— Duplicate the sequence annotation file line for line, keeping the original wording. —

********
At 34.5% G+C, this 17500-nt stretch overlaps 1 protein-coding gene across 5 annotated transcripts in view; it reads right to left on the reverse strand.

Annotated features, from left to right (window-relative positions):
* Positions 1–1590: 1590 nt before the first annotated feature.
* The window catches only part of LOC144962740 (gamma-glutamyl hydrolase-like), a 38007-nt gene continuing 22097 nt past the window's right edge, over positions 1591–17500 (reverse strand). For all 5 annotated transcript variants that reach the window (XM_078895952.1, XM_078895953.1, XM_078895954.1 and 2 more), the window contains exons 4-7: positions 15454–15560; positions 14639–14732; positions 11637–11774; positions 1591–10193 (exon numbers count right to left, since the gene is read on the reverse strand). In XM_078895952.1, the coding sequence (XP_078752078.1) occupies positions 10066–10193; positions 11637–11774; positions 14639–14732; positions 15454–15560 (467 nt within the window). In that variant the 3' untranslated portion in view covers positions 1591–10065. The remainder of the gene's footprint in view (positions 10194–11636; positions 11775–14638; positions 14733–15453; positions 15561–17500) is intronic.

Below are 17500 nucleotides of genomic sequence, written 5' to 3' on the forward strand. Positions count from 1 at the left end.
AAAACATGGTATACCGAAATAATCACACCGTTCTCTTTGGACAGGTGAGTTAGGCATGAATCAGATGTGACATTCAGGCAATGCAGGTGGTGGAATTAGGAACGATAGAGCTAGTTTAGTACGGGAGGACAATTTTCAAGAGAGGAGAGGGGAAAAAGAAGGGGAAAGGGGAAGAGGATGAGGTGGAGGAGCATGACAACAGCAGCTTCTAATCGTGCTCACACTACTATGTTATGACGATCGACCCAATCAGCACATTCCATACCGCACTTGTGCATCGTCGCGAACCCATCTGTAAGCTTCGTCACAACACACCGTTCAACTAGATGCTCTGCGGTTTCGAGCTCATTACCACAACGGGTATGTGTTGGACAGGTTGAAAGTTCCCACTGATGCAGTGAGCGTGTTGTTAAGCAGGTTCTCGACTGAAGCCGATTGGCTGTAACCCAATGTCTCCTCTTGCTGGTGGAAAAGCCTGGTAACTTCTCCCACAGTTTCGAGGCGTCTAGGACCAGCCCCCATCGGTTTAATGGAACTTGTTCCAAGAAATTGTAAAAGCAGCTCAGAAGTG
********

At 34.5% G+C, this 17500-nt stretch overlaps 1 protein-coding gene across 5 annotated transcripts in view; it reads right to left on the reverse strand.

Annotated features, from left to right (window-relative positions):
* Positions 1–1590: 1590 nt before the first annotated feature.
* The window catches only part of LOC144962740 (gamma-glutamyl hydrolase-like), a 38007-nt gene continuing 22097 nt past the window's right edge, over positions 1591–17500 (reverse strand). For all 5 annotated transcript variants that reach the window (XM_078895952.1, XM_078895953.1, XM_078895954.1 and 2 more), the window contains exons 4-7: positions 15454–15560; positions 14639–14732; positions 11637–11774; positions 1591–10193 (exon numbers count right to left, since the gene is read on the reverse strand). In XM_078895952.1, the coding sequence (XP_078752078.1) occupies positions 10066–10193; positions 11637–11774; positions 14639–14732; positions 15454–15560 (467 nt within the window). In that variant the 3' untranslated portion in view covers positions 1591–10065. The remainder of the gene's footprint in view (positions 10194–11636; positions 11775–14638; positions 14733–15453; positions 15561–17500) is intronic.

Below are 17500 nucleotides of genomic sequence, written 5' to 3' on the forward strand. Positions count from 1 at the left end.
AAAACATGGTATACCGAAATAATCACACCGTTCTCTTTGGACAGGTGAGTTAGGCATGAATCAGATGTGACATTCAGGCAATGCAGGTGGTGGAATTAGGAACGATAGAGCTAGTTTAGTACGGGAGGACAATTTTCAAGAGAGGAGAGGGGAAAAAGAAGGGGAAAGGGGAAGAGGATGAGGTGGAGGAGCATGACAACAGCAGCTTCTAATCGTGCTCACACTACTATGTTATGACGATCGACCCAATCAGCACATTCCATACCGCACTTGTGCATCGTCGCGAACCCATCTGTAAGCTTCGTCACAACACACCGTTCAACTAGATGCTCTGCGGTTTCGAGCTCATTACCACAACGGGTATGTGTTGGACAGGTTGAAAGTTCCCACTGATGCAGTGAGCGTGTTGTTAAGCAGGTTCTCGACTGAAGCCGATTGGCTGTAACCCAATGTCTCCTCTTGCTGGTGGAAAAGCCTGGTAACTTCTCCCACAGTTTCGAGGCGTCTAGGACCAGCCCCCATCGGTTTAATGGAACTTGTTCCAAGAAATTGTAAAAGCAGCTCAGAAGTG